Political leaders are becoming desperate over the threat that congestion in the logistics sector poses to their nation’s economies. The situation in the US is particularly bad, leading American president Joe Biden to make an appeal to major logistics providers to work harder to solve the problems.
At a special press conference at the White House yesterday at which the CEOs of the port of Los Angeles, port of Long Beach and a string of logistics service providers including FedEx and UPS attended, Mr Biden said an agreement had been made to help ease the crisis; “After weeks of negotiation and working with my team and the major unions, retailers and freight movers, the port of Los Angeles announced today that it is to begin operating 24 hours a day. This follows the port of Long Beach commitment to 24/7 that it made weeks ago. The 24/7 system that most of the leading countries of the world operate until now, except us…this is the first key step to moving our logistical supply chain nationwide to operating a 24/7 system”. It seems that the idea the politicians have is that by increasing the time available for ports, trucks and railways to work they will increase capacity.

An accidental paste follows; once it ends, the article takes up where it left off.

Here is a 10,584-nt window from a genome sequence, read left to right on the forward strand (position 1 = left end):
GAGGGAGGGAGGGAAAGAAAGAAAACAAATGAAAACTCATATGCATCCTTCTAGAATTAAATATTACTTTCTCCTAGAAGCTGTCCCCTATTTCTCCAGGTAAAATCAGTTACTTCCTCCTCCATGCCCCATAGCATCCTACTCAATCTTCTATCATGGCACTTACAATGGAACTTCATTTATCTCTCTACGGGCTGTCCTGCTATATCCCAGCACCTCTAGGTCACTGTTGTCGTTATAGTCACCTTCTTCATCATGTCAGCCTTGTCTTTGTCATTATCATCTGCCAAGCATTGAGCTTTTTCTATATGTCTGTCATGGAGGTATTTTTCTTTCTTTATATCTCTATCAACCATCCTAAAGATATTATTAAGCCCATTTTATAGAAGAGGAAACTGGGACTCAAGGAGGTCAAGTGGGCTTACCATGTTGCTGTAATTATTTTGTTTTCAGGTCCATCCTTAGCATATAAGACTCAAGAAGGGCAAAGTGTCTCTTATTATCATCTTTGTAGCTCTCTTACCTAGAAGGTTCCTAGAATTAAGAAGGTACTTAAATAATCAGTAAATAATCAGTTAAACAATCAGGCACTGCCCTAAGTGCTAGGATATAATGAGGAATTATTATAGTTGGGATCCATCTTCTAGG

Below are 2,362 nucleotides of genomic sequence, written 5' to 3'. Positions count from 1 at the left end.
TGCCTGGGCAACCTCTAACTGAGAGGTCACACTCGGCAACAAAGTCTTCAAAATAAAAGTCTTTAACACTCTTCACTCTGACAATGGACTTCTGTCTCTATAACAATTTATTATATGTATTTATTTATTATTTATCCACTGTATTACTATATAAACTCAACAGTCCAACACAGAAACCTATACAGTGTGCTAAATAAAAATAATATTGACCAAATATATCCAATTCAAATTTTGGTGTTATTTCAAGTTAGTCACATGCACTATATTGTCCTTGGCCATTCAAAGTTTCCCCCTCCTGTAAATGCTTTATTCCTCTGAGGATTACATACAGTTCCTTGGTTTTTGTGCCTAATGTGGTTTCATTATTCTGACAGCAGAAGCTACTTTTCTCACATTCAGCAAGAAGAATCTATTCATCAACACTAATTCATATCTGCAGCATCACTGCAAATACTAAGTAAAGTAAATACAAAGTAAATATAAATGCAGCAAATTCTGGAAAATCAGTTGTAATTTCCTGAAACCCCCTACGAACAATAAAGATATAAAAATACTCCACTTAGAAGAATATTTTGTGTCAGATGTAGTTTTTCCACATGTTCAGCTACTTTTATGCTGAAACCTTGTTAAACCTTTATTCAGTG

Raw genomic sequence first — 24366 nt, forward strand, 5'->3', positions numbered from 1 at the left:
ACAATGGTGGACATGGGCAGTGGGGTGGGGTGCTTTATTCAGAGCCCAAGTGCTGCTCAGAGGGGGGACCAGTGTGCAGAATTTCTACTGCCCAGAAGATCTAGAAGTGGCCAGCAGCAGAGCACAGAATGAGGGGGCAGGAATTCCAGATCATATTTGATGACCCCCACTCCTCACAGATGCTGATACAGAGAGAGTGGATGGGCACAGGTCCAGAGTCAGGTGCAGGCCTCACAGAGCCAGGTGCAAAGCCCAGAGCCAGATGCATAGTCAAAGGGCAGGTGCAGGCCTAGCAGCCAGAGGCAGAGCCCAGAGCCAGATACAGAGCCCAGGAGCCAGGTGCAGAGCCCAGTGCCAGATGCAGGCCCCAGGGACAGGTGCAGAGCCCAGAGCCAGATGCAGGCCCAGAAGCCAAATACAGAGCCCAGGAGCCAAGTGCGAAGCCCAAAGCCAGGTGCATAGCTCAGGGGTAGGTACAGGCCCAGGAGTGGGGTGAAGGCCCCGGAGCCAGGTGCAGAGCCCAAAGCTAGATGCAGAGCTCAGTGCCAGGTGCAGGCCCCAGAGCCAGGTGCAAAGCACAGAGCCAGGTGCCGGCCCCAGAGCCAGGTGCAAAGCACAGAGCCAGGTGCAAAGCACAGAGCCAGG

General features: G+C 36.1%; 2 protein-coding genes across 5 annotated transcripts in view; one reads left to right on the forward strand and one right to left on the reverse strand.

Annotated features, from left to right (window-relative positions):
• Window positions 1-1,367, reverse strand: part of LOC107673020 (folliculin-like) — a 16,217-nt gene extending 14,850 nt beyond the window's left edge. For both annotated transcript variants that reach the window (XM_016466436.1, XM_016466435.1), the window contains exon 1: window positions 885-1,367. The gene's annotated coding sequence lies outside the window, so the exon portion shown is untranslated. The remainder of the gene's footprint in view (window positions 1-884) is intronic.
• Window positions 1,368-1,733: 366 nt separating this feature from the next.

However, remarks by the PR staff at the Whitehouse after the event suggested that they are not confident that the problem will be solved entirely, with Jen Psaki, the White House Press Secretary, stating that “we are not the Postal Service or UPS or FedEx. We cannot guarantee. What we do is use every lever at the federal government’s disposal to reduce delays”.
Of course, one of the problems is that supply chains are global. One region may, somehow, provide more truck drivers however that is not going to solve the problem of insufficient container ship capacity. What Joe Biden’s intervention does demonstrate is that congestion is becoming so severe that it is threatening macroeconomic prospects, something for which the politicians might be blamed.
Source: Transport Intelligence, 14th October 2021
Author: Thomas Cullen
SUBSCRIBE TO LOGISTICS BRIEFING:
Get the latest logistics news and high level analysis delivered straight to your inbox: